Adding Value to Plastic Waste Streams
RWTH to coordinate a new Horizon 2020 project.
The continuing demand for plastic products, the lack of appropriate recycling processes and the ubiquitous pollution of the environment with plastic waste pose a global challenge. Every year, approximately 358 million tons of plastics are produced worldwide. In many countries that do not have a functioning disposal system in place, waste ends up in landfills or even in the countryside and the sea. Depending on environmental conditions, a PET bottle takes 400 years to decompose.
In accordance with the EU targets, by 2020, 50 percent of PET plastics, for example in beverage bottles, are to be recycled, and so are 70 percent of polyurethane (PU) foams used in mattresses or car seats, for example. At present, however, less than 30 percent of PET waste and less than five percent of PU are treated. It requires considerable effort to convert the traditional value chain to a sustainable one, for example based on fully biodegradable plastics.
As part of the EU HORIZON 2020 project MIX-UP, short for "Mixed plastics biodegradation and upcycling using microbial communities," an international, multidisciplinary consortium is now exploring new, sustainable recycling methods.
MIX-UP investigates sustainable alternatives to mechanical and chemical recycling. Coordinated by Professor Lars M. Blank, RWTH Chair of Applied Microbiology, th project receives funding in the amount of around 7.5 million euros, from which RWTH will receive around two million euros. Other RWTH institutions involved in the project are the Chair of Biotechnology, the Institute of Technical and Macromolecular Chemistry, the Aachen Process Engineering departments (AVT), as well as the administrative Department 4.2 – Management of Third Party Funds. In addition, ten other European institutions and four high-profile partners fro China participate in the project, including Tsinghua University, Beijing, a strategic partner of RWTH.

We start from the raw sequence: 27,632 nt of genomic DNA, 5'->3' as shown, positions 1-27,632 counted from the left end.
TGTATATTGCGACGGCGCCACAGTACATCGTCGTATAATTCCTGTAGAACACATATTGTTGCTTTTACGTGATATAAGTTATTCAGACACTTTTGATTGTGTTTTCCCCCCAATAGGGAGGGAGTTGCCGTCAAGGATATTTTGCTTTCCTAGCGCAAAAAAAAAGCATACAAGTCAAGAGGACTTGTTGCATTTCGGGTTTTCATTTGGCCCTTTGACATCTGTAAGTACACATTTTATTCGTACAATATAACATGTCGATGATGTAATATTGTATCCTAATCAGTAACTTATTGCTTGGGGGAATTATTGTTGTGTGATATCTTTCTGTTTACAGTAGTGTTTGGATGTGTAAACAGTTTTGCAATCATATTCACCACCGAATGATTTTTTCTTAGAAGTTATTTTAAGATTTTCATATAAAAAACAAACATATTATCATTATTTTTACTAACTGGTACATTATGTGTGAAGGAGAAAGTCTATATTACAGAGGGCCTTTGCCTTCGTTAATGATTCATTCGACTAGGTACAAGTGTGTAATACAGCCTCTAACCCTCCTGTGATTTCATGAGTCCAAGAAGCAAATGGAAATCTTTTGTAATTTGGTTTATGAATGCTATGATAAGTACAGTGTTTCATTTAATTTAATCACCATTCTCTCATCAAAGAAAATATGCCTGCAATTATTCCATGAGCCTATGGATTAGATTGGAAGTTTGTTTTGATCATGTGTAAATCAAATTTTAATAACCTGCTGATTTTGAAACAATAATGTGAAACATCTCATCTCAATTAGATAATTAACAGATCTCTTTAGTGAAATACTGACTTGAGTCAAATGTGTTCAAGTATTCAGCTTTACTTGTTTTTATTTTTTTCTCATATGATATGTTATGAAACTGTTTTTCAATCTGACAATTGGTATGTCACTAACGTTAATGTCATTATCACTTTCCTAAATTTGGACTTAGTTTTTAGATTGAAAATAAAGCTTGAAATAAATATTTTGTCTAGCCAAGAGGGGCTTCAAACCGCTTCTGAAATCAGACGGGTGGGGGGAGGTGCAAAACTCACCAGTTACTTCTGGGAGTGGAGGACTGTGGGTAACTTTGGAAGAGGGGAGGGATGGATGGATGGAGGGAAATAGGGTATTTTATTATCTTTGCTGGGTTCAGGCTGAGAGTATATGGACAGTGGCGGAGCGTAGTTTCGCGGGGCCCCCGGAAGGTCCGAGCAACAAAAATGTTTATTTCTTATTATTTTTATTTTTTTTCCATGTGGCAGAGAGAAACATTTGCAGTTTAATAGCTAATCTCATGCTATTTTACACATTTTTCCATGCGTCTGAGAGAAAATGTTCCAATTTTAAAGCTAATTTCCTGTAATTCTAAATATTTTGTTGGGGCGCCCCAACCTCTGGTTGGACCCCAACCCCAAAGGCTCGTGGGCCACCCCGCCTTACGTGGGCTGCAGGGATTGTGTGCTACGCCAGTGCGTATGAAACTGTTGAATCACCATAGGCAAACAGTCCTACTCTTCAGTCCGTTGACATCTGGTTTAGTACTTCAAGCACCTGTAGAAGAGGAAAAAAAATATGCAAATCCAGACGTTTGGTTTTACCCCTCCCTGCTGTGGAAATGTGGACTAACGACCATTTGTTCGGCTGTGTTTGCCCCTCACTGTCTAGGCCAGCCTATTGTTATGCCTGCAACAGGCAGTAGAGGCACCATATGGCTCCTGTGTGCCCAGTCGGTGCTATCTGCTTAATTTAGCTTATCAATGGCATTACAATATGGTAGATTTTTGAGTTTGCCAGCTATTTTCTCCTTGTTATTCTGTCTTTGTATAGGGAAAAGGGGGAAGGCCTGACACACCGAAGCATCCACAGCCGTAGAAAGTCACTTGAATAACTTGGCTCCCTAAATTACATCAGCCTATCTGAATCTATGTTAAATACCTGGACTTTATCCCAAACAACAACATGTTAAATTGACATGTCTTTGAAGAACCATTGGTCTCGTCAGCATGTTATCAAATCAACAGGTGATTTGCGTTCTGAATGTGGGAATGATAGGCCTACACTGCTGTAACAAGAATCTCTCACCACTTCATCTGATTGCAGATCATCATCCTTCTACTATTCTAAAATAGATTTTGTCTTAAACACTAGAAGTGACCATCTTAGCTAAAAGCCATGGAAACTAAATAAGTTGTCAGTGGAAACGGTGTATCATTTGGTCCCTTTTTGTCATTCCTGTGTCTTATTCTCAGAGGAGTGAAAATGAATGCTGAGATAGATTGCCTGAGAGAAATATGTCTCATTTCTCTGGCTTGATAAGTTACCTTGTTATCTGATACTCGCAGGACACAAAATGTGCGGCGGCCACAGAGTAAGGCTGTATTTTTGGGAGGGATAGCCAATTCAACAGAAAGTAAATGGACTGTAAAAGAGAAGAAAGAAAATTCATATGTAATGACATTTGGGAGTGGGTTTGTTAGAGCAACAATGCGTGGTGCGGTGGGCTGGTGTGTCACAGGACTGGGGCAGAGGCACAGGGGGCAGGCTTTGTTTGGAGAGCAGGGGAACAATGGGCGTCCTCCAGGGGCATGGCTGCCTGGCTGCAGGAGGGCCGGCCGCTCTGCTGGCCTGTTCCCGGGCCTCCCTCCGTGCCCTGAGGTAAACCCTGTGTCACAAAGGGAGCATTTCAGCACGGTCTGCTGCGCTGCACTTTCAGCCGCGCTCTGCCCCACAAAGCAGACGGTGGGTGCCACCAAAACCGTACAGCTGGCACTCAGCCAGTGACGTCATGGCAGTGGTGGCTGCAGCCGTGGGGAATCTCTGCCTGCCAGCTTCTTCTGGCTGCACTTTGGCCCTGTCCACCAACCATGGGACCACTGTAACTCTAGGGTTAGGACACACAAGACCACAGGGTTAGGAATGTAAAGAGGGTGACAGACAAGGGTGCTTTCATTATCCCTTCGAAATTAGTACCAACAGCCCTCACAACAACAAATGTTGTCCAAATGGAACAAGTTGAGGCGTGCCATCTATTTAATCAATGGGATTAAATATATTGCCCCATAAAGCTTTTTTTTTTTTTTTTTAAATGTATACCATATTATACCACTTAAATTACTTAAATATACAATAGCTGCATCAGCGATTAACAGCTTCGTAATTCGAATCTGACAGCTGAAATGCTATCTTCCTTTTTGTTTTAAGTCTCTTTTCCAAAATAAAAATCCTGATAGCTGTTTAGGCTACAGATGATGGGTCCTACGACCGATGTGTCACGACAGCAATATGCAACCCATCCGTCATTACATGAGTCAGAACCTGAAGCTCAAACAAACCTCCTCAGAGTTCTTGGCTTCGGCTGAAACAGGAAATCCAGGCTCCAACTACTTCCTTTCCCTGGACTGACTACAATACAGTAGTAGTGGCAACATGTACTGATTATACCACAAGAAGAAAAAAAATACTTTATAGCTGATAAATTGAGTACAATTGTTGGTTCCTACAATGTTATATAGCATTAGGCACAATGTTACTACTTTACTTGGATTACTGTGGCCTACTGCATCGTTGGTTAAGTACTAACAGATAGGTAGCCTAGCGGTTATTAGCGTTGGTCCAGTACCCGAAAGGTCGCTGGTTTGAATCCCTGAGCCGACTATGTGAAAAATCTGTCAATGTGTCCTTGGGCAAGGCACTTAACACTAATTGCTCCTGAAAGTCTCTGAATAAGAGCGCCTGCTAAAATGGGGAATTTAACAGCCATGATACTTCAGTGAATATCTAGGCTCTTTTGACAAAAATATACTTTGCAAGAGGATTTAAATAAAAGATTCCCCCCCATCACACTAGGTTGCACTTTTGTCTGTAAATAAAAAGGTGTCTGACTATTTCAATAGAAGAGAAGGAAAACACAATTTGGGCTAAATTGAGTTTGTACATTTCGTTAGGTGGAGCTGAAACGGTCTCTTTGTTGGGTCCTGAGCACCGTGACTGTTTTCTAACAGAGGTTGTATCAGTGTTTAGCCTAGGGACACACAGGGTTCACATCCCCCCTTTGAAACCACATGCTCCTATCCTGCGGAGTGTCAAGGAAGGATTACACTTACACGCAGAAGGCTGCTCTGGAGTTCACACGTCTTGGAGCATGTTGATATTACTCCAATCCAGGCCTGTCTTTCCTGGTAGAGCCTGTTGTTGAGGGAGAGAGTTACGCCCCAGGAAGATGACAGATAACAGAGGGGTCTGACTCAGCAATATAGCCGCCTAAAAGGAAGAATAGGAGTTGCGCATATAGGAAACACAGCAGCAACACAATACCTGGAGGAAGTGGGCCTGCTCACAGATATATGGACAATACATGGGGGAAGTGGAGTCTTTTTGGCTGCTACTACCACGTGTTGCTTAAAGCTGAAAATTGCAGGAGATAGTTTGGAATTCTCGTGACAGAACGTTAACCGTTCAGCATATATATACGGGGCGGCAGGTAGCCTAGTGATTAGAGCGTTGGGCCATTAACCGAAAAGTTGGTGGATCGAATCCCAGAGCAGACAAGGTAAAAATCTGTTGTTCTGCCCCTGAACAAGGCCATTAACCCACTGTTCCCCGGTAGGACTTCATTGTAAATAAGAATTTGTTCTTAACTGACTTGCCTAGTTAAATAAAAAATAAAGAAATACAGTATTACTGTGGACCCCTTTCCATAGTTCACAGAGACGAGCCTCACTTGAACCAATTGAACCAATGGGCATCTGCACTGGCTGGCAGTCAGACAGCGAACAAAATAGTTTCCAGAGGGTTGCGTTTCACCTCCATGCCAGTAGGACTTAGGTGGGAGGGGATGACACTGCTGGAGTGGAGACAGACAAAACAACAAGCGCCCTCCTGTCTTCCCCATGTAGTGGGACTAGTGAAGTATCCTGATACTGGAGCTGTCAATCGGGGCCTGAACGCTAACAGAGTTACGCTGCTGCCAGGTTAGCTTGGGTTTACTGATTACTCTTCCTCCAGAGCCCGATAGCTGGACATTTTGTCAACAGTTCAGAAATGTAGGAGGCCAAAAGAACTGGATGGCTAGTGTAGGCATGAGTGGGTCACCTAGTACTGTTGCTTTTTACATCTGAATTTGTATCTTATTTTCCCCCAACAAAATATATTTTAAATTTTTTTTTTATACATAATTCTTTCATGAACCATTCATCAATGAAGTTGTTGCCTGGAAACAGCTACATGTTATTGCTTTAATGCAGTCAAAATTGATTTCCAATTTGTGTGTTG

MIX-UP will use plastic mixtures of five of the most important fossil-based plastics and future biodegradable plastics for microbial transformation processes. The enzymatic, microbial degradation of mechanically pre-treated plastic waste will be combined with the subsequent microbial conversion into high-quality chemicals and polymers.
Known plastics-degrading enzymes will be optimized with respect to high specific binding capacities, stability and catalytic efficacy for a broad spectrum of plastic polymers under high salt concentrations and temperatures. New enzymes with activities on recalcitrant polymers will be isolated. The EU-funded project also seeks to optimize the production of these enzymes and develop enzyme cocktails tailored to specific waste streams. The released plastic monomers will be selectively used by stable microbiomes as substrates to produce, among other products, value-added chemicals or microbial polyesters. Any remaining material recalcitrant to enzymatic activity will be recirculated into the process after a physico-chemical treatment.
The technologies used in MIX-UP thus increase recycling rates and add value to the previously inadequately processed waste streams of unsorted plastics.